Going bananas over water quality in Orange County
September 8, 2009 § 2 Comments
This just in.
Yesterday I was bemoaning the Los Angeles Regional Water Quality Control Board for their failure to complete their review of a 401 Permit application from the County of LA, leading to it being approved by default.
And here’s what happened when a full review was completed. Down in Orange County, the Santa Ana Regional Water Quality Control Board approved the County of Orange’s stormwater discharge permit (a MS-4 in Clean Water Act jargon). They determined that new development must retain 100% of stormwater runoff (from a 2-year storm) if the stormwater will flow into a natural stream. Good good, yes? The conventional wisdom is a big yes. Development increases rates of runoff and stream velocities, so retaining the 2-year storm will reduce this. It also keeps urban non-point source pollutants (car oil drippings and doggie doo, for example) out of the streams. But I wonder, will it also starve the stream of the low flows they need to maintain channel form? Would there be a way to allow runoff that mimicked the pre-development condition? I realize that my scientist buddies will point out that in developed areas, streams tend to be “starved” of sediment so a reduction in runoff wouldn’t affect them. Yet I have seen that urban streams, given enough time and an absence of new disturbances, often do tend to adjust their channels to a geometry (width and depth of stream) suited to the available sediment they receive. Will we be starving them anew, not only of sediment now, but also the frequent storms that prevent channels from getting silted up, keep emergent wetland vegetation from colonizing and taking over? I know we need to get urban pollutants out of the water, but some consideration for how a stream functions from the standpoint of its channel-forming processes also is needed to sustain habitat.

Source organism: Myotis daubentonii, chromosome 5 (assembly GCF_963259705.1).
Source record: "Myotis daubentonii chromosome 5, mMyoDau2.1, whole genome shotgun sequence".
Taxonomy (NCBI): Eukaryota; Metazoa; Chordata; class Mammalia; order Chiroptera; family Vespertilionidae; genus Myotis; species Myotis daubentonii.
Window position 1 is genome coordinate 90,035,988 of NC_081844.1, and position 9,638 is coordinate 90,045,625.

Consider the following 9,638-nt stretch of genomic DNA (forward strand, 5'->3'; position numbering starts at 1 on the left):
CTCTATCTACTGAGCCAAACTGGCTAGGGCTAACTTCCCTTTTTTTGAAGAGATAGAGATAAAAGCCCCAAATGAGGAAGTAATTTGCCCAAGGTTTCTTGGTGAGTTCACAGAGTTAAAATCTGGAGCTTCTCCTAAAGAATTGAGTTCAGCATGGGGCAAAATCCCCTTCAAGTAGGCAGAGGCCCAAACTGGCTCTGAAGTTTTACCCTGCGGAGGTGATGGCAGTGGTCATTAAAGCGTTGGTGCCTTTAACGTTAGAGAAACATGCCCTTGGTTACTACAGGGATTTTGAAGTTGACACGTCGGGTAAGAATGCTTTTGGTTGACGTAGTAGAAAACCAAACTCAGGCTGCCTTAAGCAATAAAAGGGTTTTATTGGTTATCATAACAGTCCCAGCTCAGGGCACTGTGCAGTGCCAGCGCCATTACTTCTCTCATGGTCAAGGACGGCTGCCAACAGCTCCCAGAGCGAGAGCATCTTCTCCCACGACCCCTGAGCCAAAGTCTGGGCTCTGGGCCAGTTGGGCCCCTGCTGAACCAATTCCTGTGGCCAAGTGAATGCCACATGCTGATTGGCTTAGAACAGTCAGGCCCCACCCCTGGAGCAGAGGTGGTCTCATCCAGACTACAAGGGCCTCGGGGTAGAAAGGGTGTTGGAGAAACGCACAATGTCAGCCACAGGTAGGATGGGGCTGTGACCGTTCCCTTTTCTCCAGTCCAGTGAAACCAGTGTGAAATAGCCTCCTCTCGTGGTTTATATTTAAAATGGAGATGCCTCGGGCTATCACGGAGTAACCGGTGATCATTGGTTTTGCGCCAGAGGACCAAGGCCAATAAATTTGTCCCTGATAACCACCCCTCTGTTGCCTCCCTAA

OK, so that’s just me being troublesome and thinking out loud and probably out of turn – isn’t that what blogs are for? But here’s the next part.
New development that would drain into an engineered channel (hello, ex-creeks everywhere in the OC) are exempt from this requirement. In other words, any incentive to restore these former streams has just been yanked off the table. And what’s to ensure that this doesn’t get abused, turned on its head as an incentive to lay streams in concrete?
After all, the California Environmental Quality Act won’t outright ban it. So who will?